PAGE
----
My situation is still the same but I’m still blogging. I think blogging is my way of getting to know myself even better, my escape to the realities of this world, a medium to share my whispering thoughts, a means to clarify my direction in life and my vision to create the life I really wanted. I hope new doors of great opportunity will open, not only on the web but also in my actual life right now (yes, I need a real job with the creative work I desire).

Gluten-Free Coconut-Pineapple Muffins (sans the birthday candle)

For those of you who are constantly reading my blog, those who love it, those who are new, those who learned from it and everyone who stumbled into this site including all the food bloggers that I’ve met, I just want you to know that your support, comments, questions and even suggestions means more than a lot to me. Words are not enough for me to say thank you. I hope this blog became a blessing in your life and will continue to do so.

Here’s to a more favorable and fruitful sense and serendipitous year!!

Sunday, November 8, 2009

Pineapple Quinoa with Goji Berries and Arugula

I am delighted to be a guest blogger again for another wonderful blog site Jeroxie (Addictive and Consuming). Penny, originally from Singapore, invited me to contribute a healthy, fast and easy recipe while she’s away for vacation in Bali. I am thrilled because although Penny and I have only known each other through the web, I could say that she also has an appetite for three people. We both have the tendency to eat a bit too much and feel bloated after a meal. So, I shared a dish on her blog that is easy, light, healthy and healing to the digestive system.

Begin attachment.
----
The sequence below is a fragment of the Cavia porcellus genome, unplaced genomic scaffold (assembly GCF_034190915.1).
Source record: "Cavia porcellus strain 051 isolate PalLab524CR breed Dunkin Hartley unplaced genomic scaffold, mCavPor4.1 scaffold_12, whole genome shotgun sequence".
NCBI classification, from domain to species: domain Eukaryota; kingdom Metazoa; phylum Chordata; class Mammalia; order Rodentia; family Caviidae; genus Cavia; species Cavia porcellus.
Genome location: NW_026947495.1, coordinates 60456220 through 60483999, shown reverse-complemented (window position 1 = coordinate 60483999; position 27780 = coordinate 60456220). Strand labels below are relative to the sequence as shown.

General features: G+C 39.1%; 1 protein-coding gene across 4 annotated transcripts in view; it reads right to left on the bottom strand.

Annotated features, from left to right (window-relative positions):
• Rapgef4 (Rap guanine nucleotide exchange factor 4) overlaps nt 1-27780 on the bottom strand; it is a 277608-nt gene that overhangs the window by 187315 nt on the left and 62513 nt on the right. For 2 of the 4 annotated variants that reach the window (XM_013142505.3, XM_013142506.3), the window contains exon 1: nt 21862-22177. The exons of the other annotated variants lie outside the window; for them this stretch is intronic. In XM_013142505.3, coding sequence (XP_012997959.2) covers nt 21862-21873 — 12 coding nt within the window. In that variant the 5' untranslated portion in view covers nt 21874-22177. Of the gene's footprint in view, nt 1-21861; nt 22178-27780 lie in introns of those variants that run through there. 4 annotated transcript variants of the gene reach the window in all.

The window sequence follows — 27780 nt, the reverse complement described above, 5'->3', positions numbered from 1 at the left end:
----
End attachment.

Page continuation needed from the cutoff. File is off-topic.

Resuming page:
Please stop by at Jeroxie (Addictive and Consuming) to check my guest post and recipe. If you have plans to go to Melbourne, Australia, check her site for restaurant reviews around the city. She also has great and wonderful Asian recipes including her Curry Chicken and her battle in cracking coconuts. If that’s not too adventurous for your taste buds, you can also check her bacon jam or her homemade radish cake. But I’m certain that there are many recipes on her site that will tantalize and ignite your senses.

Penny, thank you very much for the invitation. Until next time.